Up to Snuff: Nanotube network fights flames

Plastics readily burn. That’s why their makers add fire-suppressing chemicals. But some of these additives have been shown to be harmful to animals and are being phased out. In an upcoming Nature Materials, researchers describe another way to smother plastic’s fiery potential: Include a network of carbon nanotubes.

Brominated fire retardants, which are in everything from computers to furniture, have proved effective, but they accumulate throughout the environment, showing up even in breast milk. Two subclasses of the chemicals have already been banned by the European Union, and, beginning in 2008, they will be illegal in the state of California.

During a fire, plastic melts as the polymer chains within it break down. As the burning progresses, some of the polymer vaporizes, forming gas bubbles that feed and intensify the flames, says Takashi Kashiwagi, a materials engineer at the National Institute of Standards and Technology (NIST) in Gaithersburg, Md. One way to decrease the material’s flammability is to slow production of these flame-feeding bubbles.

To achieve this, some researchers have added a thin layer of nanoscale particles made of alumina silicate to polymer samples. The layer traps bubbles but tends to crack, creating escape routes for some of the bubbles, Kashiwagi notes.

Past work by Kashiwagi indicated that carbon nanotubes—carbon cylinders just a few nanometers in diameter—might be more effective than alumina silicate nanoparticles. For the new experiments, Kashiwagi and Jack F. Douglas, also of NIST, and their colleagues blended various amounts of the nanotubes into polymer samples. “The tubes are like a bunch of stiff coat hangers that you’ve squeezed into the polymer,” says Douglas, a polymer physicist.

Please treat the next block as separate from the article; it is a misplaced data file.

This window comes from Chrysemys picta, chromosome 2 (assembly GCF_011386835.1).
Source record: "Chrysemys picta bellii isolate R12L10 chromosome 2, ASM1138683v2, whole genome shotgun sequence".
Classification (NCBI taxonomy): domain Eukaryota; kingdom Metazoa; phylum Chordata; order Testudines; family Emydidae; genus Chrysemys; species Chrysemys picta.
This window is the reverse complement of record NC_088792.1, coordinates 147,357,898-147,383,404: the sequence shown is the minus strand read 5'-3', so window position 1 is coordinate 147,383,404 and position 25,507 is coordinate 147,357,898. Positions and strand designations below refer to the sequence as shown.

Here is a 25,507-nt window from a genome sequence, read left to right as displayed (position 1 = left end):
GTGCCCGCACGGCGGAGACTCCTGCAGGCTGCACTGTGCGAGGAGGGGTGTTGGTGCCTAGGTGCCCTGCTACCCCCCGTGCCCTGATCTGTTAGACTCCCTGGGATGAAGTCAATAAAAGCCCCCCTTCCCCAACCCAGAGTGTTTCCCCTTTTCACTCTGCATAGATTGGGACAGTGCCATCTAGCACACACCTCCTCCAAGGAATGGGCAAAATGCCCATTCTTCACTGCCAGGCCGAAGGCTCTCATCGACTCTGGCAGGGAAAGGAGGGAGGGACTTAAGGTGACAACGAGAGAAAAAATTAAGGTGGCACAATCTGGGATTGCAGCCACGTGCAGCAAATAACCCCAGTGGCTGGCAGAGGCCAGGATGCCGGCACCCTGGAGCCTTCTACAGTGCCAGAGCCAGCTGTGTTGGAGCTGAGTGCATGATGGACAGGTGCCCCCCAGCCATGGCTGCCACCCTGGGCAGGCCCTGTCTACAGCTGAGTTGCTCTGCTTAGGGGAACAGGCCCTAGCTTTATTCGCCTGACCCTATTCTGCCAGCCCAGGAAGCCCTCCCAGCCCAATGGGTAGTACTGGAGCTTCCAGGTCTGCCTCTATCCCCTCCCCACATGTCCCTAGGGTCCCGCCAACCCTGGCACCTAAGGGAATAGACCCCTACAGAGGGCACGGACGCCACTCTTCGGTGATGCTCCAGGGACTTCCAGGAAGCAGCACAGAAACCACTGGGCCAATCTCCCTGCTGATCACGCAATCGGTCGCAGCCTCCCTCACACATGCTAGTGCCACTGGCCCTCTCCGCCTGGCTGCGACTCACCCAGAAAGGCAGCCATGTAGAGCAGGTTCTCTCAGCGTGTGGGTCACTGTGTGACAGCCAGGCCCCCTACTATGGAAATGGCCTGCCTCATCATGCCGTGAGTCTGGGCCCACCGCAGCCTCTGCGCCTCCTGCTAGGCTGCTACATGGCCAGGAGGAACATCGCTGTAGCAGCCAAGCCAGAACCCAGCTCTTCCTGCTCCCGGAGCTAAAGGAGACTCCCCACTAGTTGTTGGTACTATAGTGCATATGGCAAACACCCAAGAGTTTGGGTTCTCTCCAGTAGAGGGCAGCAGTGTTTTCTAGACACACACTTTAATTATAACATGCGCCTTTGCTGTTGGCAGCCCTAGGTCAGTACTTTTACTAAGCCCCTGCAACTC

When the researchers exposed the tube-riddled polymers to the material’s usual kindling point, bubbles reached the surface more slowly than they did in the tubefree polymers. Plus, the bubbles that did form were smaller. The best tube-filled samples burned only about 40 percent as fast as tubefree samples did.

To suppress flames, the nanotube network had to be dense enough to stem the tide of bubbles. “The network is affecting how the bubbles form and move,” says Douglas.

“They did a beautiful job of investigating the physical effects” of the nanotubes, says Richard E. Lyon, a polymer scientist with the Fire Safety Branch of the Federal Aviation Administration. “The connectedness of the particles is the most important part of this phenomenon, and I don’t think anyone recognized this before.”

Lyon notes that the nanotubes can protect only plastic pieces that are at least a quarter-inch thick, so they wouldn’t work for most pieces found in electronic equipment. But for construction materials, for instance, the new technology “would be very valuable,” he says.

Aimee Cunningham is the biomedical writer. She has a master’s degree in science journalism from New York University.

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